Random House cleans house again, splitting Crown for digital future

Just three years ago, the Crown Publishing Group was the most profitable division of Random House, the largest U.S. trade publisher of the media conglomerate Bertelsmann. Boldface names -- Barack Obama, Rachael Ray, Deepak Chopra, Ann Coulter -- produced a string of hits. And narrative non-fiction and thrillers, like Erik Larson's Devil in the White City and Max Brooks's World War Z, were selling big, too.
It's a different story today. The engineer of much of Crown's profit, Steve Ross, decamped for HarperCollins, only to see the imprint he was hired to revamp, Collins -- and his job -- disappear. Now, Ross's replacement as Crown's president and publisher, Jenny Frost, is leaving, a casualty of the latest company restructuring by Random House CEO Markus Dohle.

Frost, a 25-year veteran of Random House, told The New York Times she was "surprised" by the decision. "I think that Markus has a different strategic vision," she said, adding that planning her next career move was "certainly was not what I was anticipating doing."

Meet the New Boss, Eh

Her replacement is Maya Majvee
, who starts at Crown on January 1. Her hiring, too, is unusual: She's a veteran of the Canadian publishing scene, most recently executive publisher of Doubleday Canada. In a statement, Dohle said, "There may be no one better qualified within or outside Random House worldwide to lead these Crown Group publishers and our colleagues who work for them in a fresh, content-focused direction."

Through a representative, Mavjee said, "I am very excited to have the opportunity to work with the excellent team, authors, and publishing programs at the Crown Group, and with many people I admire in the U.S." She will be replaced by current associate publisher Kristen Cochrane.

A year ago, Random House shocked publishing circles with a set of sweeping changes (and significant layoffs) that merged five divisions into three, ousting Doubleday publisher Steve Rubin, who's now at Holt, and Bantam Dell president Irwyn Applebaum. Literary-leaning Knopf merged with Doubleday; "Little" Random partnered with Bantam Dell; and Crown ended up absorbing a slew of leftover imprints, including Broadway, The Princeton Review, and Sylvan Learning.

Now Crown is being split in two: Trade imprints like Broadway, Shaye Areheart books (fiction) and Harmony (non-fiction) stay with Crown, and more information-minded imprints like Sylvan Learning and Fodor's Travel Guides, as well as the audiobooks division, will be merged dinto Random House's Information Group.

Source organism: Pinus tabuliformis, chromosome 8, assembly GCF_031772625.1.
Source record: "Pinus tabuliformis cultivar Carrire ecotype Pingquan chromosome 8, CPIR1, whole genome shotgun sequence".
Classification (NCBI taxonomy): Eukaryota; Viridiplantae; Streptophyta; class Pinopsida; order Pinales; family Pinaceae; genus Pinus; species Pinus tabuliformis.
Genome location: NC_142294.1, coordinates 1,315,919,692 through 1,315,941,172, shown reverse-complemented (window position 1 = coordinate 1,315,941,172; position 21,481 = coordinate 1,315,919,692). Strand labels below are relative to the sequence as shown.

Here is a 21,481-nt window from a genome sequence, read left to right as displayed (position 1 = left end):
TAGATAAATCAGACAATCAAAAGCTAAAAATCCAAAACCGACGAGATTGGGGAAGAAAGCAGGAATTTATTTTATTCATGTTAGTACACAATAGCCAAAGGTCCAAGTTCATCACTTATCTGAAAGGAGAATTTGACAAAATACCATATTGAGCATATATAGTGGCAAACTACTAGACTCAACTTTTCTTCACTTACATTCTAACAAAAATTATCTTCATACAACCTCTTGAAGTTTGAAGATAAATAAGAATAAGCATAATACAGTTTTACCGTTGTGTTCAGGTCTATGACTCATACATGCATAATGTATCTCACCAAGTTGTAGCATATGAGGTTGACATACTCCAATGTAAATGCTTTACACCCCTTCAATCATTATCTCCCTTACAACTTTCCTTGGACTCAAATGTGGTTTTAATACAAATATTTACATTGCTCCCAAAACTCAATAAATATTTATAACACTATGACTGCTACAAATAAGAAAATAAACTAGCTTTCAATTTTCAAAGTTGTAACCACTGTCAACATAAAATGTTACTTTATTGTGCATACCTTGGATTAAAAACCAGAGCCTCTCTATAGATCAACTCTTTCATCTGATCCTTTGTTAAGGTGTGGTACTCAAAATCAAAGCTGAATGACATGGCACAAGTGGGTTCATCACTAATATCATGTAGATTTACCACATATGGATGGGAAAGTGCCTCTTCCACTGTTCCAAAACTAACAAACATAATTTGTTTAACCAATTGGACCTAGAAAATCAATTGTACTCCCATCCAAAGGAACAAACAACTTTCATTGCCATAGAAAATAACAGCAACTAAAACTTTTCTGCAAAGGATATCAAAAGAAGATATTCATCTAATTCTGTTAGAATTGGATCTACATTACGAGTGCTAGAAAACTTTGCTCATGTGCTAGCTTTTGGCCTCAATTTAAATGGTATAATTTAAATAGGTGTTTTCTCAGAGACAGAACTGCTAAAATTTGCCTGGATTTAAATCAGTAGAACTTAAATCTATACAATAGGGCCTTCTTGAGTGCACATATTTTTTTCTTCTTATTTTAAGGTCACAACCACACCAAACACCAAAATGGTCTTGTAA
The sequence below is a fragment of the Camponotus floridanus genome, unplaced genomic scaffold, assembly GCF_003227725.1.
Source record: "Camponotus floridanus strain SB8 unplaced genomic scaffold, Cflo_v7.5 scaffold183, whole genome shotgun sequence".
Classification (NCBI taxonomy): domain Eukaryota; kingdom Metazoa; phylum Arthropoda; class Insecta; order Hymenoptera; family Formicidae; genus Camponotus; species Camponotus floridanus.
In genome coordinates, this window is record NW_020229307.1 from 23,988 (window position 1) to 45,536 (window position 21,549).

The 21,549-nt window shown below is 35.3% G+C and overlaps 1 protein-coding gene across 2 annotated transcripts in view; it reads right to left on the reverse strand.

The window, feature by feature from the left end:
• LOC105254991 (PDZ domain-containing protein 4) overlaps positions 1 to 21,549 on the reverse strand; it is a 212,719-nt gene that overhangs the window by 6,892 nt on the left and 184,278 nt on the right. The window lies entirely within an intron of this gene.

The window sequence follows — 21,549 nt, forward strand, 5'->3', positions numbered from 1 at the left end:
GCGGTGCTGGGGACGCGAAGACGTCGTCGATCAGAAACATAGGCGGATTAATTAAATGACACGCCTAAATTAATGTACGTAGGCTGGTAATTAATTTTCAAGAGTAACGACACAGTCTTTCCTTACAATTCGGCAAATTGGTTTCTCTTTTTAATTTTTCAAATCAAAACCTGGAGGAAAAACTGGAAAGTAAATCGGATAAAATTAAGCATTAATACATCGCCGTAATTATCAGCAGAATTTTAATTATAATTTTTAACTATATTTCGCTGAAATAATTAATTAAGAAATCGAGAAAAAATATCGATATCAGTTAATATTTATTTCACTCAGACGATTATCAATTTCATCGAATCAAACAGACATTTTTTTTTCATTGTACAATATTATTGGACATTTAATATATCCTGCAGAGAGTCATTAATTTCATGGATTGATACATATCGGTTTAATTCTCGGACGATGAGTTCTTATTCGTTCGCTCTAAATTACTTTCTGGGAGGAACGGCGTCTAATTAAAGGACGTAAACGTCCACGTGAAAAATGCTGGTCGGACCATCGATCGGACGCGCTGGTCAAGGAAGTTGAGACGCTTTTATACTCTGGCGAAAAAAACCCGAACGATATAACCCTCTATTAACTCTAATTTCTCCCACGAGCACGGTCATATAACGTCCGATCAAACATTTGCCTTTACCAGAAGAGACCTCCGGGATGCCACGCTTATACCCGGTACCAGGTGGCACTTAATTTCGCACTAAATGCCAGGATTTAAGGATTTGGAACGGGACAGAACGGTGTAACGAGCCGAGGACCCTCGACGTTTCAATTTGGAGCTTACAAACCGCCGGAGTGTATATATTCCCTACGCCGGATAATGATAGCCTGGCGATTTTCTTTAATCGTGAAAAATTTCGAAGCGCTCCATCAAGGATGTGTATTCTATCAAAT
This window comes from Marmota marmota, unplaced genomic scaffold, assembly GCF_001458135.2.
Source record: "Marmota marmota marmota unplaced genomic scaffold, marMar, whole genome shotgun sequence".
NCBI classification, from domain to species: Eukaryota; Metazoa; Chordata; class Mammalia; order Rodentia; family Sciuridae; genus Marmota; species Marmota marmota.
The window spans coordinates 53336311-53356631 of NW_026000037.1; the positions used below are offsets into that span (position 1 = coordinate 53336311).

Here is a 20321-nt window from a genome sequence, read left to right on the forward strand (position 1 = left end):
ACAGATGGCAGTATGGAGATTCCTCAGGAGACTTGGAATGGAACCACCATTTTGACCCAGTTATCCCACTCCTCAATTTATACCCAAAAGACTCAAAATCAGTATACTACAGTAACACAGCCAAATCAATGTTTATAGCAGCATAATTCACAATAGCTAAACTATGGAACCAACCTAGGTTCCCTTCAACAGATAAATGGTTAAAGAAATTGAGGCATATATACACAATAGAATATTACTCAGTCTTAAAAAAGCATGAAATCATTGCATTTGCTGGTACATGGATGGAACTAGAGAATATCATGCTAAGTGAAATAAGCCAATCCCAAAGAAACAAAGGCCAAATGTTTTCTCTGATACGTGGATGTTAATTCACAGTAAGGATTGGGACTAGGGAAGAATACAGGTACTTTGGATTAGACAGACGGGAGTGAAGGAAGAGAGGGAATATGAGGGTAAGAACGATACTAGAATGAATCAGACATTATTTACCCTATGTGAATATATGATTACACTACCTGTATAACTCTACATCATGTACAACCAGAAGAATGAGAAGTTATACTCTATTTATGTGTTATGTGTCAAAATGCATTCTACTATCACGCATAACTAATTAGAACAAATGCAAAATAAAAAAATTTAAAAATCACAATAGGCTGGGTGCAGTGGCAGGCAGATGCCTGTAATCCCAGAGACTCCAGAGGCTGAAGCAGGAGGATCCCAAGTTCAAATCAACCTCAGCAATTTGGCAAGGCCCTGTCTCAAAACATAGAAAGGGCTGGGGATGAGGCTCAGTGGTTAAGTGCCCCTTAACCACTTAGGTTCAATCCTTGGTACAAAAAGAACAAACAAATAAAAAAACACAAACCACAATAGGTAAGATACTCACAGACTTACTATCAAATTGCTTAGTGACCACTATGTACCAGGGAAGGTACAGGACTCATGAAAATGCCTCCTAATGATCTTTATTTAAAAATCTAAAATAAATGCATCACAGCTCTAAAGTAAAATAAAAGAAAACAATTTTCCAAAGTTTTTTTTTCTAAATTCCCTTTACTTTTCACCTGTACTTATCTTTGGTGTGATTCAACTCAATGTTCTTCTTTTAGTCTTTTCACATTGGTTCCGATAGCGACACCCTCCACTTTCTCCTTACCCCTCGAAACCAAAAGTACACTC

Merging into Digital Publishing

"One of the rationales for the reorganization is to give our Random House Information Group publishing lines an even greater opportunity to expand on their digital publishing options," a Random House publicist told GalleyCat. Certainly Fodor's is faring well, especially as a digital destination, and the prospects are promising for information-based imprints to fare even better as digital reading becomes more widespread. But singling out Crown for further restructuring points also points to a simpler bottom line: money, or lack of it.

Their days as Random's top profit-producer are long gone. Backlist sales of Obama's Dreams From my Father and The Audacity of Hope can only make up for lesser sales of new books by established and emerging writers. Bookscan, which accounts for some 75% of retail sales, reports 123,000 copies sold of Ann Coulter's recent Guilty, an underperformer compared to her earlier books. The reissue of Michael Jackson's 1988 biography Moonwalk has sold 28,000 copies.

Sales of literary stars like Alice Hoffman, whose recent novel The Story Sisters has sold 22,000 copies per Bookscan, have also fallen below expectations. The thriller writer Scott Sigler, who was supposed to bring in a large audience based on his podcast fan base, has sold a combined 32,000 copies of his much-hyped novel Infected -- respectable for a debut novelist, but disappointing in light of the mid-six-figure advance Sigler received for it and a follow-up, Contagious.

Bush to the Rescue?

Despite the less-than-stellar outlook, Crown may have a couple extra tricks up its sleeve. One comes in the form of Diane Salvatore, the former magazine editor brought in to shape the Broadway imprint into a haven for more serious non-fiction. Some of her recent acquisitions include Current TV journalist Euna Lee's memoir of her five-month detainment in North Korea this year, and David Lipsky's short biography of the late author David Foster Wallace.

And the other? The forthcoming memoir of former President George W. Bush. There's no firm release date for the book, but based on the recent success of Sarah Palin's million-selling memoir Going Rogue, from News Corp.'s (NWS) HarperCollins, and Glenn Beck's books for CBS's (CBS) Simon & Schuster imprint Threshold, Crown has good reason to believe bigger profits are just around the corner.

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